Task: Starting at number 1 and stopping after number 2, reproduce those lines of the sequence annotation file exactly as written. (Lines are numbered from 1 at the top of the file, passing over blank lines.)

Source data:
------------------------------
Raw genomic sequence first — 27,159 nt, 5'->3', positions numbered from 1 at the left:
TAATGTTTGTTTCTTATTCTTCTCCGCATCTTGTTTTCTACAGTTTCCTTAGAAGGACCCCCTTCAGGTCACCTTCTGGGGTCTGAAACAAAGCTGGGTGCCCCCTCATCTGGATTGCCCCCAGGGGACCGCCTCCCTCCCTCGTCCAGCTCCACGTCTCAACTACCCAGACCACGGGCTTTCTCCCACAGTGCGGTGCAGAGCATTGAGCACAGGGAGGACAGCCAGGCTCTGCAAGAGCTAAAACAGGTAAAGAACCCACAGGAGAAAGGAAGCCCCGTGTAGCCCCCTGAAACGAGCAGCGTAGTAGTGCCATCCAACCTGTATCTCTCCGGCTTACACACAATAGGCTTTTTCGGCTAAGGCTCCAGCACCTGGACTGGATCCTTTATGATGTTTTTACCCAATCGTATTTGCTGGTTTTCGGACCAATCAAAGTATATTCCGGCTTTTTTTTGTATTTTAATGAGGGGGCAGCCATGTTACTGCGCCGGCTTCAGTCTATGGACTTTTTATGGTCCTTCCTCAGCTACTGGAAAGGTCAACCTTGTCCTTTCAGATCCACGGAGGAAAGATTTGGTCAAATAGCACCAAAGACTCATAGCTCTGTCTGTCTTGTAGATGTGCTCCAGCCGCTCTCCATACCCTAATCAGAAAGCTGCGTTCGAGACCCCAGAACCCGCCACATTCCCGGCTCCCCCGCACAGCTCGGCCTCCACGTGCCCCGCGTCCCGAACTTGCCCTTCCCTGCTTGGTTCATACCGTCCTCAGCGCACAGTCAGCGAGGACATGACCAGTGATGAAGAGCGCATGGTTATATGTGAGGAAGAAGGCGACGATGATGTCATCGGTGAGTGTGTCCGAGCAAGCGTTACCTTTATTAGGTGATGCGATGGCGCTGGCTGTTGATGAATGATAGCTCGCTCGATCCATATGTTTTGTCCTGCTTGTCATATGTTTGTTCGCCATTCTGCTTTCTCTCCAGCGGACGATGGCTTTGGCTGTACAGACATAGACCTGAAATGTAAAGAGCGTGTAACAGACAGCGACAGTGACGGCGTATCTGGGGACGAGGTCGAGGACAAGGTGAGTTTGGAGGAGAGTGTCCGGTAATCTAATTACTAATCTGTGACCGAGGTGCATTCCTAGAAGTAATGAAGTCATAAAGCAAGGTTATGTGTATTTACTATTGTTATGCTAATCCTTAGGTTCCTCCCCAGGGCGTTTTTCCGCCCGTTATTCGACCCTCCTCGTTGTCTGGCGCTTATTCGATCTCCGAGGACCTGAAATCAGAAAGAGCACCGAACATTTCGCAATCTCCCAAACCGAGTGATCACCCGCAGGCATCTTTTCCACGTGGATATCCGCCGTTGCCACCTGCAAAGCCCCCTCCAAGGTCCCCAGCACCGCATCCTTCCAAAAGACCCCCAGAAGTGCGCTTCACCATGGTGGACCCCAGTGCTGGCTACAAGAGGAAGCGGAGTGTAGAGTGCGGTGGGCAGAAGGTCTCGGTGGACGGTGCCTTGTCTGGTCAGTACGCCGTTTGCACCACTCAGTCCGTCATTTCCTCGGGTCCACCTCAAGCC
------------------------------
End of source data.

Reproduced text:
Raw genomic sequence first — 27,159 nt, 5'->3', positions numbered from 1 at the left:
TAATGTTTGTTTCTTATTCTTCTCCGCATCTTGTTTTCTACAGTTTCCTTAGAAGGACCCCCTTCAGGTCACCTTCTGGGGTCTGAAACAAAGCTGGGTGCCCCCTCATCTGGATTGCCCCCAGGGGACCGCCTCCCTCCCTCGTCCAGCTCCACGTCTCAACTACCCAGACCACGGGCTTTCTCCCACAGTGCGGTGCAGAGCATTGAGCACAGGGAGGACAGCCAGGCTCTGCAAGAGCTAAAACAGGTAAAGAACCCACAGGAGAAAGGAAGCCCCGTGTAGCCCCCTGAAACGAGCAGCGTAGTAGTGCCATCCAACCTGTATCTCTCCGGCTTACACACAATAGGCTTTTTCGGCTAAGGCTCCAGCACCTGGACTGGATCCTTTATGATGTTTTTACCCAATCGTATTTGCTGGTTTTCGGACCAATCAAAGTATATTCCGGCTTTTTTTTGTATTTTAATGAGGGGGCAGCCATGTTACTGCGCCGGCTTCAGTCTATGGACTTTTTATGGTCCTTCCTCAGCTACTGGAAAGGTCAACCTTGTCCTTTCAGATCCACGGAGGAAAGATTTGGTCAAATAGCACCAAAGACTCATAGCTCTGTCTGTCTTGTAGATGTGCTCCAGCCGCTCTCCATACCCTAATCAGAAAGCTGCGTTCGAGACCCCAGAACCCGCCACATTCCCGGCTCCCCCGCACAGCTCGGCCTCCACGTGCCCCGCGTCCCGAACTTGCCCTTCCCTGCTTGGTTCATACCGTCCTCAGCGCACAGTCAGCGAGGACATGACCAGTGATGAAGAGCGCATGGTTATATGTGAGGAAGAAGGCGACGATGATGTCATCGGTGAGTGTGTCCGAGCAAGCGTTACCTTTATTAGGTGATGCGATGGCGCTGGCTGTTGATGAATGATAGCTCGCTCGATCCATATGTTTTGTCCTGCTTGTCATATGTTTGTTCGCCATTCTGCTTTCTCTCCAGCGGACGATGGCTTTGGCTGTACAGACATAGACCTGAAATGTAAAGAGCGTGTAACAGACAGCGACAGTGACGGCGTATCTGGGGACGAGGTCGAGGACAAGGTGAGTTTGGAGGAGAGTGTCCGGTAATCTAATTACTAATCTGTGACCGAGGTGCATTCCTAGAAGTAATGAAGTCATAAAGCAAGGTTATGTGTATTTACTATTGTTATGCTAATCCTTAGGTTCCTCCCCAGGGCGTTTTTCCGCCCGTTATTCGACCCTCCTCGTTGTCTGGCGCTTATTCGATCTCCGAGGACCTGAAATCAGAAAGAGCACCGAACATTTCGCAATCTCCCAAACCGAGTGATCACCCGCAGGCATCTTTTCCACGTGGATATCCGCCGTTGCCACCTGCAAAGCCCCCTCCAAGGTCCCCAGCACCGCATCCTTCCAAAAGACCCCCAGAAGTGCGCTTCACCATGGTGGACCCCAGTGCTGGCTACAAGAGGAAGCGGAGTGTAGAGTGCGGTGGGCAGAAGGTCTCGGTGGACGGTGCCTTGTCTGGTCAGTACGCCGTTTGCACCACTCAGTCCGTCATTTCCTCGGGTCCACCTCAAGCC